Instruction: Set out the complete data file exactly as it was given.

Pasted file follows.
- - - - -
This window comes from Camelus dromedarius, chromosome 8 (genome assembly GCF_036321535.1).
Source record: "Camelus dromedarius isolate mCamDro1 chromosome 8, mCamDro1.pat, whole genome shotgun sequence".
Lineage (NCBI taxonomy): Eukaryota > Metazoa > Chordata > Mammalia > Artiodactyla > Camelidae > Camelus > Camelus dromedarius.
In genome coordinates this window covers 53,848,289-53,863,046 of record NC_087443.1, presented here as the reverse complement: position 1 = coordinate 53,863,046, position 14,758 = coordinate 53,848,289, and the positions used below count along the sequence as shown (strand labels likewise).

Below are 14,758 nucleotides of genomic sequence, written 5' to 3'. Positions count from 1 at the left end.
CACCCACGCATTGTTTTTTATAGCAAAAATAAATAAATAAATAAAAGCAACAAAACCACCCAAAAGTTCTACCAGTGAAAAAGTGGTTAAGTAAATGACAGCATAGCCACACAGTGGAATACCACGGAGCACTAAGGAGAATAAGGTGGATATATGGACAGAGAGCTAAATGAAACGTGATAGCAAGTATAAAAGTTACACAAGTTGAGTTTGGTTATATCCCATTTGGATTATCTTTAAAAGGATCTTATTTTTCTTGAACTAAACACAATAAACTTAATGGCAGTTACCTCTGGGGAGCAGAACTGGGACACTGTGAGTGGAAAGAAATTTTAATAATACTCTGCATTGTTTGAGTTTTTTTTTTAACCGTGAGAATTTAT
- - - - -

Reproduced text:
This window comes from Camelus dromedarius, chromosome 8 (genome assembly GCF_036321535.1).
Source record: "Camelus dromedarius isolate mCamDro1 chromosome 8, mCamDro1.pat, whole genome shotgun sequence".
Lineage (NCBI taxonomy): Eukaryota > Metazoa > Chordata > Mammalia > Artiodactyla > Camelidae > Camelus > Camelus dromedarius.
In genome coordinates this window covers 53,848,289-53,863,046 of record NC_087443.1, presented here as the reverse complement: position 1 = coordinate 53,863,046, position 14,758 = coordinate 53,848,289, and the positions used below count along the sequence as shown (strand labels likewise).

Below are 14,758 nucleotides of genomic sequence, written 5' to 3'. Positions count from 1 at the left end.
CACCCACGCATTGTTTTTTATAGCAAAAATAAATAAATAAATAAAAGCAACAAAACCACCCAAAAGTTCTACCAGTGAAAAAGTGGTTAAGTAAATGACAGCATAGCCACACAGTGGAATACCACGGAGCACTAAGGAGAATAAGGTGGATATATGGACAGAGAGCTAAATGAAACGTGATAGCAAGTATAAAAGTTACACAAGTTGAGTTTGGTTATATCCCATTTGGATTATCTTTAAAAGGATCTTATTTTTCTTGAACTAAACACAATAAACTTAATGGCAGTTACCTCTGGGGAGCAGAACTGGGACACTGTGAGTGGAAAGAAATTTTAATAATACTCTGCATTGTTTGAGTTTTTTTTTTAACCGTGAGAATTTAT